1. "The reason increased public debt is not attractive at negligible interest rates is because the state has traditionally relied on inflation to erode the capital value (without this, a time of unsustainable repayments will eventually arrive)."

    I'm no sure that's true. The thing about public debt is that, if you read Abba Lerner, it is only "owed" to ourselves, and and repayment in the future is made to ourselves. Critics will always say "but that just means that you print as much money as you want, which will lead to disaster". But that's not the point, which is that the limits to public debt are just much higher than those applied now, especially in an era of low inflation. The downside would more likely be comparative, in terms of the exchange rate. But it should be possible to manage public debt, interest rates and the exchange rate without any danger of unsustainability.

    1. Lerner is broadly right, but the situation differs by country because of the amount of government debt held by foreigners. For example, 27% of UK government debt is owed to non-UK creditors. In contrast, less than 10% of Japanese debt is held overseas (and most domestic holdings are with the BoJ), which is why no one is too worried by the larger quantum of Japanese public debt.

      Sovereign bonds are usually acquired as a safe asset, i.e. with a relatively modest rate of interest. Investors will accept some additional erosion through inflation as a quid pro quo for security. A state's ability to issue new debt will be influenced by both the rate at which historic debt depreciates (making room for more) and the increased cost of debt servicing (which must come out of current expenditure).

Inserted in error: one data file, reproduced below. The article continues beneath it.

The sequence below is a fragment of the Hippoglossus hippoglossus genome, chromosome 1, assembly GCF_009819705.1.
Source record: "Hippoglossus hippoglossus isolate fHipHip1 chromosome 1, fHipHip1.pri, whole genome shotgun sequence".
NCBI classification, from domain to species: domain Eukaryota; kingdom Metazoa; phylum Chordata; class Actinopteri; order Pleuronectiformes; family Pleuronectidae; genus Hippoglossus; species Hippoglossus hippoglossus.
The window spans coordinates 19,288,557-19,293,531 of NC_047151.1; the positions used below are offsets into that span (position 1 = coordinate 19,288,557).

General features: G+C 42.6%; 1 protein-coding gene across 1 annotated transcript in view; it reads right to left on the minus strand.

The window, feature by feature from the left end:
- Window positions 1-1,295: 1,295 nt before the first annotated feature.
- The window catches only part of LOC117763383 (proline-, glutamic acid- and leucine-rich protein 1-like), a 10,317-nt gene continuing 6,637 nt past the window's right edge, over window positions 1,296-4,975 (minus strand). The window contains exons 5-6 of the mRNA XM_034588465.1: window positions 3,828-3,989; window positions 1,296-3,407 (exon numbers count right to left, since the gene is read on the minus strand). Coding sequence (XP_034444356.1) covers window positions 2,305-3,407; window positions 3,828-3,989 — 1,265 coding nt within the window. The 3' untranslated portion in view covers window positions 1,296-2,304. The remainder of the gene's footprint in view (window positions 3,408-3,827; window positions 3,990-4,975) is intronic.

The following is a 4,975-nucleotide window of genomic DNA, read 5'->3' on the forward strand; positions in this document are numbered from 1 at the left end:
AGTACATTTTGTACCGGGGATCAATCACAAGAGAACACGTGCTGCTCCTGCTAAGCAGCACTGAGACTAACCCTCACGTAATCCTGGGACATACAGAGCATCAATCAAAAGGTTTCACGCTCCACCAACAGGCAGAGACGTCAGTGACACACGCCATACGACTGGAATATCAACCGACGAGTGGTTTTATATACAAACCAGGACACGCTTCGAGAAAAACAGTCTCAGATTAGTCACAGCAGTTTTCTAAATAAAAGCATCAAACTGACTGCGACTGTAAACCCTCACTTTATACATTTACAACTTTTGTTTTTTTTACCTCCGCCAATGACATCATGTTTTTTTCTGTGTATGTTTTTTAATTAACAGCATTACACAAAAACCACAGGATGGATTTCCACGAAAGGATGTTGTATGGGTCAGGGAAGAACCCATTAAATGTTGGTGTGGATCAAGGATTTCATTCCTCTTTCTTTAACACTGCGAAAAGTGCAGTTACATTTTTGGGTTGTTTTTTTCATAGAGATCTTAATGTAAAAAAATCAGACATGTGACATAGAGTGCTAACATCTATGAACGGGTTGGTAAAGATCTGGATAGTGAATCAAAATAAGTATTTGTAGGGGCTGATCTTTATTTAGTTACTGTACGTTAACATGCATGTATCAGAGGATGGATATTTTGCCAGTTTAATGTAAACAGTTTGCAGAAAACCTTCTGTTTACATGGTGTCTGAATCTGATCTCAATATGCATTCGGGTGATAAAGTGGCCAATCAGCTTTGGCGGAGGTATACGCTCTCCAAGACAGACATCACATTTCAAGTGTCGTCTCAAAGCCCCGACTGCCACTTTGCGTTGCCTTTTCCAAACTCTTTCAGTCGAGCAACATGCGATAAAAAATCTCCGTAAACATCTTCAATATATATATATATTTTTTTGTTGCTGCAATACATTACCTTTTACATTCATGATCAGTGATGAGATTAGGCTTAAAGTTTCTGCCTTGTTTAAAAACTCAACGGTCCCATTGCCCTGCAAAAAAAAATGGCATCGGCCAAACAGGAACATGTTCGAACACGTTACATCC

Orthodox monetary policy demands that interest rates be raised to restrain inflation, which means that depreciation of the debt will be offset by increased servicing costs. The fear is that a run on the pound may cause the BoE to increase the interest rate without a compensating rise in inflation, leading to a "sovereign debt crisis": an inability to meet current repayments without the diversion of funds from elsewhere (i.e. dramatic public service cuts or the selling-off of national assets).

      My point is not that this is the right way to look at public debt (I'd advocate an increase to fund capital investment that would add assets to the balance sheet and future income to the current account), but that it is the orthodoxy and that explains why the government is reluctant to take on more debt at a time of historically low rates of interest (and incidentally why the inflation target is 2% and not zero).